1. Is the process to buy immovable property in Cyprus difficult?
The process to buy property in Cyprus is simple and straightforward. Cyprus law is based on English law and the procedure is not complex or lengthy. A contract of sale is typically only a few pages long.
2. Is it necessary to have a lawyer?
It is not compulsory to use a lawyer but it is advisable. A lawyer can ensure that they buyer will get good title deeds and perform required due diligence such as conducting a property search with the Land Registry.
3. Can EU citizens buy immovable property in Cyprus without restrictions?
Yes. EU citizens can buy property in Cyprus without any restrictions.
4. Can non-EU citizens buy immovable property in Cyprus?
Yes. However, they must first obtain the permission of the Council of Ministers. The process is simple and the government encourages non-EU citizens to buy property in Cyprus through the Immigration programs of citizenship by investment and permanent residence by investment.
5. Is the Land Registry of Cyprus accurate and is all property registered?
The Land Registry in Cyprus provides accurate and comprehensive information and all land is registered. The Land Registry can provide a detailed history of a property in question and reveal any possible encumbrances such as a mortgage or a memo.
6. I want to buy a property but I was told by the property developer that the title deeds will be issued in a couple of months. Am I safe until the title deeds are issued?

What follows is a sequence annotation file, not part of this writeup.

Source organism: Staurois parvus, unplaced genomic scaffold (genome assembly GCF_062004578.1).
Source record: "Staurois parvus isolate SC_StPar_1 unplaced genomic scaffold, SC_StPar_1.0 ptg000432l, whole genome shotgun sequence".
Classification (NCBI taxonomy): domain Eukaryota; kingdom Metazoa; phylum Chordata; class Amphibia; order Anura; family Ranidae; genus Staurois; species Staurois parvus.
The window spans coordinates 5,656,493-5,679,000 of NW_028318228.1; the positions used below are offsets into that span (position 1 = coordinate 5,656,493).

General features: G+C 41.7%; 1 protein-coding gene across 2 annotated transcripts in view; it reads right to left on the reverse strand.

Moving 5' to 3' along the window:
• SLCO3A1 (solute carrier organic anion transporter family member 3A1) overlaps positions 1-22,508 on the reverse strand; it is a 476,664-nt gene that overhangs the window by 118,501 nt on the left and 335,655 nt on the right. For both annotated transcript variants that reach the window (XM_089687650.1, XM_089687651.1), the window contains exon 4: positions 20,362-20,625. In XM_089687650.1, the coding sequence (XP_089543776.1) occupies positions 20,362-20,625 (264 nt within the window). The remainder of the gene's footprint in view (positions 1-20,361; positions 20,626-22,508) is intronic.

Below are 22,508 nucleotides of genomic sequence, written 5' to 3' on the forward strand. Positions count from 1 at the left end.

If the stamped Contract of Sale is deposited with the Land Registry all your rights are fully secured. Although you might not be the registered owner until the issuance of the title deeds, you are the beneficial owner and your rights on the property are safe. However, due diligence must take place before the sale takes place so it can be ensured that there are no obstacles that would prohibit the issuance of the title deeds.
7. What does the process of buying property involve?
Typically a reservation agreement is signed after both parties have agreed on the sale price. The buyer pays the reservation agreement and his/her lawyer initiates the due diligence process to make sure his/her client will obtain good title deeds. The due diligence would involve a property search with the Land Registry and other investigations. The terms of the Contract of Sale will be finalised and when all due diligence process has been completed the seller and buyer can sign the Contract of Sale. The buyer pays for the stamp duty for the Contract of Sale. Before depositing the Contract of Sale into the Land Registry the seller must obtain discharge from the tax authorities and pay all taxes due which relate to the property, such as municipality taxes, etc.
Once the above process has been completed, the Contract of Sale is deposited into the Land Registry and transfer fees are paid by the buyer. Once the Contract of Sale has been deposited to the Land Registry the seller cannot sell the property to someone else and the buyer’s rights are fully secured. If the property already has title deeds, it typically takes the Land Registry around two months to issue title deeds into the buyer’s name.
8. Does the seller have to pay any capital gains tax?
Yes. Capital gains tax is 20% on capital gains from the sale of the property.
9. How much is the stamp duty that the buyer has to pay?
a. For contracts with a value up to Euros 5.000 there is no payable stamp duty
b. For contracts with a value between Euros 5.001 up to Euros 170.000 the rate is 0,15% of the value of the contract.
c. For contracts with a value over Euros 170.000 the stamp duty payable is at the rate of 0,20% of the value of the contract.
10. How much are the transfer fees that the buyer has to pay?
a. For contracts with a value up to Euros 85.000 transfer fees are 3% of the sale money.
b. For contracts with a value between Euros 85.001 up to Euros 170.000 the rate is 5%.
c. For contracts with a value over Euros 170.001 the rate is 8% of the value of the contract.